Categories: ownership

Am I mature enough for a cat?

Am I mature enough for a cat? I think this is a sensible question. I also believe that you will know whether you are mature enough to have a cat before adopting one if you have asked yourself a set of questions beforehand. You should be prepared to challenge or test yourself.

Before I list the questions I’d like to make an extra point. The question in the title is open and to be fair there will be many children who are mature enough to look after a domestic cat. They won’t have the means to do it or the accommodation etc.. However, within their parents’ home some kids make excellent and sensitive cat guardians. They can be better than adults.

The questions are as follows (they are not ‘absolute barriers’ as described):

  1. Do I have enough time to look after a cat properly? You need to be with your cat for both of you. There is not much point having a cat otherwise.
  2. Do I have a basic understanding of cat behaviour, health and the needs of a domestic cat? This helps with the quality of cat care.
  3. Do I have enough money to fund all the expenses that go with looking after cat? Note: a lack of funds is not the end of the world in cat guardianship because it can be overcome by a super responsible attitude towards cat ownership and the ability to get by on very little. There are some fabulous cat owners who are financial poor.
  4. Do I have the right kind of accommodation which makes having a cat workable and practical? A single room in a house in which there are a dozen young people sharing with lots of comings and goings won’t suit most cats.
  5. Is my life stable enough to ensure that it does not destabilise the life of my cat? Instability is not an absolute obstacle to good ownership. Think of James Bowen, the homeless London busker who became famous when he teamed up with a ginger tabby called ‘Bob’.
  6. Does my partner agree with having a cat? The partner has to agree otherwise dump the partner!
  7. Am I or my partner allergic to cats? There are some great cat owners who love cats and care for them beautifully who are allergic to cats! But this is a barrier.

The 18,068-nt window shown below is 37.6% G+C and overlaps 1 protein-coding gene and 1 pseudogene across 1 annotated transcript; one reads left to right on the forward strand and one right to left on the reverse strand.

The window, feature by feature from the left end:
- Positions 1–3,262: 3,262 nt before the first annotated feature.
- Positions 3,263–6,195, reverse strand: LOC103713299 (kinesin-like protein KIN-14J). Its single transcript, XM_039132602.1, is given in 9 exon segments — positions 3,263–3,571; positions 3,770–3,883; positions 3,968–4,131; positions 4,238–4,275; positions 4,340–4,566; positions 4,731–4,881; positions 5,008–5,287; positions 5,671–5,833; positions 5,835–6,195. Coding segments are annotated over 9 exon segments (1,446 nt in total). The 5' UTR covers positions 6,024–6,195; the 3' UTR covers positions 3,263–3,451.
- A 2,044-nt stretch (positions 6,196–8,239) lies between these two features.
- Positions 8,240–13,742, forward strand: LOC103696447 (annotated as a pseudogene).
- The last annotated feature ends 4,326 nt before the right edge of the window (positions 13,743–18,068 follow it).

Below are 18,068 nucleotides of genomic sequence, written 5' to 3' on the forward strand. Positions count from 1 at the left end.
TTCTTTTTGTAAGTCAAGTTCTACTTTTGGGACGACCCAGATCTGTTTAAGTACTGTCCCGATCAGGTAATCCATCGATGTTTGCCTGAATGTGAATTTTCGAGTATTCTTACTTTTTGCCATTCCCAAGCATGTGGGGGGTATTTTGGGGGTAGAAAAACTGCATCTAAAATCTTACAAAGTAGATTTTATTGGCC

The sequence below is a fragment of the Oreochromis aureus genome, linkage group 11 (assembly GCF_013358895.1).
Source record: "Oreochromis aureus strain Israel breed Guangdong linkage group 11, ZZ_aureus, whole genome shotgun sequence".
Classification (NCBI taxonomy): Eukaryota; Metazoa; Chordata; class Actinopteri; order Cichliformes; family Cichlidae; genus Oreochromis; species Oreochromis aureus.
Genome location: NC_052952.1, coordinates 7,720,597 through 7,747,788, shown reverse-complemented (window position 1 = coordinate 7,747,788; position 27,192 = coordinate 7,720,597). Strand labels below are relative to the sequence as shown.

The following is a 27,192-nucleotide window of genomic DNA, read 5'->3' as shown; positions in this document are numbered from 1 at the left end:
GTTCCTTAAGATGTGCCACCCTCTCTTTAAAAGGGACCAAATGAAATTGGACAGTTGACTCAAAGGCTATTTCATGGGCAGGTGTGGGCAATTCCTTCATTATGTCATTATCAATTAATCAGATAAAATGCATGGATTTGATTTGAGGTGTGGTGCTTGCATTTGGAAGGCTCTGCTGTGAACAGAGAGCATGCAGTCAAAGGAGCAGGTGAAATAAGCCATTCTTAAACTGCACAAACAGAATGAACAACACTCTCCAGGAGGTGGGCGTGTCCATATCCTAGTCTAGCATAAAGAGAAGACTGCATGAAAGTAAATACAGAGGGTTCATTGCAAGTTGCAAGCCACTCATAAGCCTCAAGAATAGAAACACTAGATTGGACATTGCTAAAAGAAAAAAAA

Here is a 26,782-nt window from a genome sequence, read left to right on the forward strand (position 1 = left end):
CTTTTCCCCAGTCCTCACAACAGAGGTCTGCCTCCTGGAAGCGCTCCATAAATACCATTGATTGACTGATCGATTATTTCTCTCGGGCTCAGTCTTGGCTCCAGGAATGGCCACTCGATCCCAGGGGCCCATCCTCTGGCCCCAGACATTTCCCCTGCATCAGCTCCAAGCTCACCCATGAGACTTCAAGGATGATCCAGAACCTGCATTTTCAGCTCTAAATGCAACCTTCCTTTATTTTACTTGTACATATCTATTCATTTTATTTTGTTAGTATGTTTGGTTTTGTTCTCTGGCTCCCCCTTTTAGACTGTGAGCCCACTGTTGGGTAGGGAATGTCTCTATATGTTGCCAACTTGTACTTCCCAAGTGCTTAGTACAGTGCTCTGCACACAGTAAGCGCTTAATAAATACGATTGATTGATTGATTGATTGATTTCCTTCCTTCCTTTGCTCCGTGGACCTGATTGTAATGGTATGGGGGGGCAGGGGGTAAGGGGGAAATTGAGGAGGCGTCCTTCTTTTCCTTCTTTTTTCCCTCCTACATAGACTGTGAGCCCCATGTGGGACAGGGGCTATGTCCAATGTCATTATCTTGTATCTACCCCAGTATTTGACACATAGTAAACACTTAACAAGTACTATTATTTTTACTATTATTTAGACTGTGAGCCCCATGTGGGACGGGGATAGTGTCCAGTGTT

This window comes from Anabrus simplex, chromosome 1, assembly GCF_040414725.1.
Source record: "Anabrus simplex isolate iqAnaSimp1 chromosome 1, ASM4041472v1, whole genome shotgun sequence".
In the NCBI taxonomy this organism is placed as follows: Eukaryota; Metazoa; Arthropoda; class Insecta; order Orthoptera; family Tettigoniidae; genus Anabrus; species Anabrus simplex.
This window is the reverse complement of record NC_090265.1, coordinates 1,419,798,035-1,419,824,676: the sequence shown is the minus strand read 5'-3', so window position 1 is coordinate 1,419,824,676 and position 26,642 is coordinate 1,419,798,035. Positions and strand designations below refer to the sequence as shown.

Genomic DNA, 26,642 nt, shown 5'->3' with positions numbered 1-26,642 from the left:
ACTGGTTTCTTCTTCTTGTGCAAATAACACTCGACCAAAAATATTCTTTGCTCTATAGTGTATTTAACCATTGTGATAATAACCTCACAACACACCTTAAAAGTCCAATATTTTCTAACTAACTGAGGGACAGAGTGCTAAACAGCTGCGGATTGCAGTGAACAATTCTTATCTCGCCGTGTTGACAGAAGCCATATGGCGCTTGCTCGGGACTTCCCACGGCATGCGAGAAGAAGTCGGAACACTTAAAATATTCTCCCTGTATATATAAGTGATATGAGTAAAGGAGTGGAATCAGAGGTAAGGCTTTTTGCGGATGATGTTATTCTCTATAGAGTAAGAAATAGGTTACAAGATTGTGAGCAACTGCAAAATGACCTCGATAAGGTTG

8. Do I like quiet?! Cats prefer quiet.

The list of questions is probably not exhaustive but they are good start. As mentioned, you will certainly be mature enough if you have asked these or similar questions when considering adopting a domestic cat.

If you haven’t asked these questions or haven’t even thought about them and want to dive in and adopt a cat, let’s say for Christmas, you are not mature enough.

No ideal person but…

The ideal person to look after domestic cat is one who lives a stable life with solid routines, has adequate funding for himself and his cat, loves cats and understands their behaviour and needs, lives in a decent home preferably with a garden and far from dangerous road traffic. The person might be a single person because cats in general prefer that.

To recap in answer to the question, you will know if you are mature enough to adopt a domestic cat if you challenge yourself with the above questions and in each case the response is positive.

[weaver_social height=’30’ number=’4′]


Please comment here using either Facebook or WordPress (when available).
Michael Broad

Hi, I'm a 71-year-old retired solicitor (attorney in the US). Before qualifying I worked in many jobs including professional photography. I have a girlfriend, Michelle. I love nature, cats and all animals. I am concerned about their welfare.

View Comments

  • What an excellent, thorough set of questions.

    I would love to see all rescue/rehome set ups use an adaptation of them to establish if a prospective adopter is fit to be a cat steward.

    I am not so sure about Bob being so well adapted to his celebrity staus. I have seen much footage of this lovely cat, looking extremely stressed, cowed & fearful, whilst exposed to gathered crowds, celebrities and of course, press photographers.

    In Bob's case, I think he has been exploited to the detriment of his well being.o

    But a great set of questions for adopters to ask themselves & rescues to ask adopters.

    • Jane, remember Michael's or Elisa's post on being a foster? "You must be able to say 'goodbye.'" That's close enough, right? LOL. That's the hardest part.

Recent Posts

10 thoughts on how to make your cat less timid

I'm going to rely on chapter 19 of Jackson Galaxy's book Total Cat Mojo to…

4 hours ago

Has this cat hater gone too far with his DIY automatic anti-cat device?

NEWS AND COMMENT - PERTH: A peeved and frankly angry Australian man, Craig Turner, built…

13 hours ago

Should I let my cat lick me?

This very fundamental question is asking whether cat owners/guardians they should let their cat lick…

16 hours ago

3 reasons why you might lose your cat to your neighbour

We know that we don't truly own our domestic cat companions. We might think that…

18 hours ago

What type of cat is the Whiskas cat?

The Whiskas cat 2020, judging by the latest videos on YouTube, is likely to be…

1 day ago

Russian stray cat survives minus 27 degrees Celsius

Below is a stitched together narrative from many Twitter tweets in Russian (translated by Google)…

1 day ago